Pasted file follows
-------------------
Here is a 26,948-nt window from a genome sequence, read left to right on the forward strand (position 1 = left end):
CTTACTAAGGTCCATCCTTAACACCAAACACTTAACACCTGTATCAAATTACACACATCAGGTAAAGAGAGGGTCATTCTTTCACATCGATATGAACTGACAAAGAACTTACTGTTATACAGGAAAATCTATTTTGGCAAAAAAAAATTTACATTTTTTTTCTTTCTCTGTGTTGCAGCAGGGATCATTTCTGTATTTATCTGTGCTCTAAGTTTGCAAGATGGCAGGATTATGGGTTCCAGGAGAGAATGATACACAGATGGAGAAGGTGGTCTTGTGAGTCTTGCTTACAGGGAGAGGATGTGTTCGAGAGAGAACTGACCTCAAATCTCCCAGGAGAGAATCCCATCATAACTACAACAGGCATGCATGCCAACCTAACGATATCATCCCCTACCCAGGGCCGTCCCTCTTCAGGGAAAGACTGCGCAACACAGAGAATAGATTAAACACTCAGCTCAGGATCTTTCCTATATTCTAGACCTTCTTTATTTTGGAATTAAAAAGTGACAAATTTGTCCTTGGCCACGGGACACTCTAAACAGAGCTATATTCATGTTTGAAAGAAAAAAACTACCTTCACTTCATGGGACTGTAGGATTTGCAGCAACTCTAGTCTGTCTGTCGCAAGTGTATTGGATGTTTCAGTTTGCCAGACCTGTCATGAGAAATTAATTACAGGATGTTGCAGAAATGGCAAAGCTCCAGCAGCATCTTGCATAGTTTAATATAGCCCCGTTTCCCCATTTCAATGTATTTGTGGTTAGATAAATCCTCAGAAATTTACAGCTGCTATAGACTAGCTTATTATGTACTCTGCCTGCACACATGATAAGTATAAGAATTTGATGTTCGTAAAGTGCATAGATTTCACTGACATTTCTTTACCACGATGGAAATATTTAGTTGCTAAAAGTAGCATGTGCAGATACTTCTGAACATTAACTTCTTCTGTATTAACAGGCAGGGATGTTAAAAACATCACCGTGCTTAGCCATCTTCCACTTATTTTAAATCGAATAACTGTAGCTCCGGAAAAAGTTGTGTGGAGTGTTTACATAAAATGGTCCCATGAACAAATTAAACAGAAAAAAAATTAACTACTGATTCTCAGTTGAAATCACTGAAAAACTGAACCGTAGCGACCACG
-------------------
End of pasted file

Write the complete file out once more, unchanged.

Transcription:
Here is a 26,948-nt window from a genome sequence, read left to right on the forward strand (position 1 = left end):
CTTACTAAGGTCCATCCTTAACACCAAACACTTAACACCTGTATCAAATTACACACATCAGGTAAAGAGAGGGTCATTCTTTCACATCGATATGAACTGACAAAGAACTTACTGTTATACAGGAAAATCTATTTTGGCAAAAAAAAATTTACATTTTTTTTCTTTCTCTGTGTTGCAGCAGGGATCATTTCTGTATTTATCTGTGCTCTAAGTTTGCAAGATGGCAGGATTATGGGTTCCAGGAGAGAATGATACACAGATGGAGAAGGTGGTCTTGTGAGTCTTGCTTACAGGGAGAGGATGTGTTCGAGAGAGAACTGACCTCAAATCTCCCAGGAGAGAATCCCATCATAACTACAACAGGCATGCATGCCAACCTAACGATATCATCCCCTACCCAGGGCCGTCCCTCTTCAGGGAAAGACTGCGCAACACAGAGAATAGATTAAACACTCAGCTCAGGATCTTTCCTATATTCTAGACCTTCTTTATTTTGGAATTAAAAAGTGACAAATTTGTCCTTGGCCACGGGACACTCTAAACAGAGCTATATTCATGTTTGAAAGAAAAAAACTACCTTCACTTCATGGGACTGTAGGATTTGCAGCAACTCTAGTCTGTCTGTCGCAAGTGTATTGGATGTTTCAGTTTGCCAGACCTGTCATGAGAAATTAATTACAGGATGTTGCAGAAATGGCAAAGCTCCAGCAGCATCTTGCATAGTTTAATATAGCCCCGTTTCCCCATTTCAATGTATTTGTGGTTAGATAAATCCTCAGAAATTTACAGCTGCTATAGACTAGCTTATTATGTACTCTGCCTGCACACATGATAAGTATAAGAATTTGATGTTCGTAAAGTGCATAGATTTCACTGACATTTCTTTACCACGATGGAAATATTTAGTTGCTAAAAGTAGCATGTGCAGATACTTCTGAACATTAACTTCTTCTGTATTAACAGGCAGGGATGTTAAAAACATCACCGTGCTTAGCCATCTTCCACTTATTTTAAATCGAATAACTGTAGCTCCGGAAAAAGTTGTGTGGAGTGTTTACATAAAATGGTCCCATGAACAAATTAAACAGAAAAAAAATTAACTACTGATTCTCAGTTGAAATCACTGAAAAACTGAACCGTAGCGACCACG